Poll: Support for Traditional American Values, Patriotism Declines
The percentage of Americans who say patriotism, religious faith, family, and other traditional American values are “very important” is on the decline, a Wall Street Journal-NORC poll found.
Support for every traditional American value included in the poll has receded since 1998 besides “money,” which has grown in importance. The data also shows young people and Democrats tend not to highly rank traditional American values as much as older adults and Republicans.
Bill McInturff, a pollster who worked on a similar Journal survey that measured these values, told the publication that “these differences are so dramatic, it paints a new and surprising portrait of a changing America” and speculated that “perhaps the toll of our political division, Covid and the lowest economic confidence in decades is having a startling effect on our core values.’’
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The publication noted that “a number of events have shaken and in some ways fractured the nation since the Journal first asked about unifying values,” including the 9/11 terrorist attacks, the 2008 financial crisis, and Donald Trump’s presidency.
The Journal-NORC polled 1,019 people from March 1-13, mostly online, and the margin of error is plus or minus 4.1 percentage points at the 95 percent confidence level.
Beginning with patriotism, only 38 percent of Americans say it is “very important” to them, down from 61 percent in 2019 and 70 percent in 1998. Thirty-five percent say patriotism is “somewhat important,” and 27 percent say it is “not that important (16 percent) and “not at all important” (11 percent).
Broken down by political affiliation, Republicans (59 percent) are more likely than Democrats (23 percent) and independents (29 percent) to rank patriotism as a “very important” value. Older adults are also more likely to place more importance on patriotism than young adults. Twenty-three percent of adults under 30 say patriotism is “very important” compared to 59 percent of seniors ages 65 and older.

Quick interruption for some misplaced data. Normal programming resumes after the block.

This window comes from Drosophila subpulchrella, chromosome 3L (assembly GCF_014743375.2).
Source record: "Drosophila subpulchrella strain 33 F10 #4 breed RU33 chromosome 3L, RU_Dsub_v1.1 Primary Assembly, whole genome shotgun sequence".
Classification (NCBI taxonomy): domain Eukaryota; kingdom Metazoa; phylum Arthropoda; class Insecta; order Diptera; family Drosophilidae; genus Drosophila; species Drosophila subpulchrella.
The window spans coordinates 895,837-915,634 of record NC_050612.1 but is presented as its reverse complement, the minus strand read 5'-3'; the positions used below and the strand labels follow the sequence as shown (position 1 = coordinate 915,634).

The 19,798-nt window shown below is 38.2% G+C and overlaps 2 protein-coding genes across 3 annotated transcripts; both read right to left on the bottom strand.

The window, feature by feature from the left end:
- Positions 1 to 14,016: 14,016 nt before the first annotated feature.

Respondents were also asked about how they view the United States. Twenty-one percent say the United States “stands above all countries in the world,” 50 percent say it is “one of the greatest countries in the world, along with some others,” and 27 percent say “there are other countries better than the United States.” The percentage of Americans who believe other countries are better than the U.S. rose to 27 percent from 19 percent in 2016.
Americans, overall, are overwhelmingly insecure about what life in the United States will be like for their children. While 21 percent say they “feel confident” that “life for our children’s generation will be better than it has been for us,” a strong majority of 78 percent say they “do not feel confident.”
Similar polling from from Gallup in 2022 found a record low number of U.S. adults report that they are “extremely proud to be American.” Thirty-eight percent in that poll said they are “extremely proud” to be an American, which was the lowest percentage since Gallup began tracking the trend in 2001.
Religion and Community
The Journal poll joined the ranks of other polls indicating religion’s devalued role in a nation that continues to prioritize self-gratification and secular progressivism.
While 49 percent of respondents say, “I know God really exists and I have no doubts about it,” only 39 percent say religion is “very important” to them. Like patriotism, religion has seen a precipitous decline in ranking of importance: 62 percent of Americans said religion was “very important” in 1998, a sentiment which tumbled down to 48 percent in 2019 before hitting this year’s low percentage.
Younger respondents are less likely to rank religion as very important to them than seniors, 31 percent to 55 percent. Republicans (53 percent) are also more likely than Democrats (27 percent) and independents (38 percent) to say that religion is “very important.”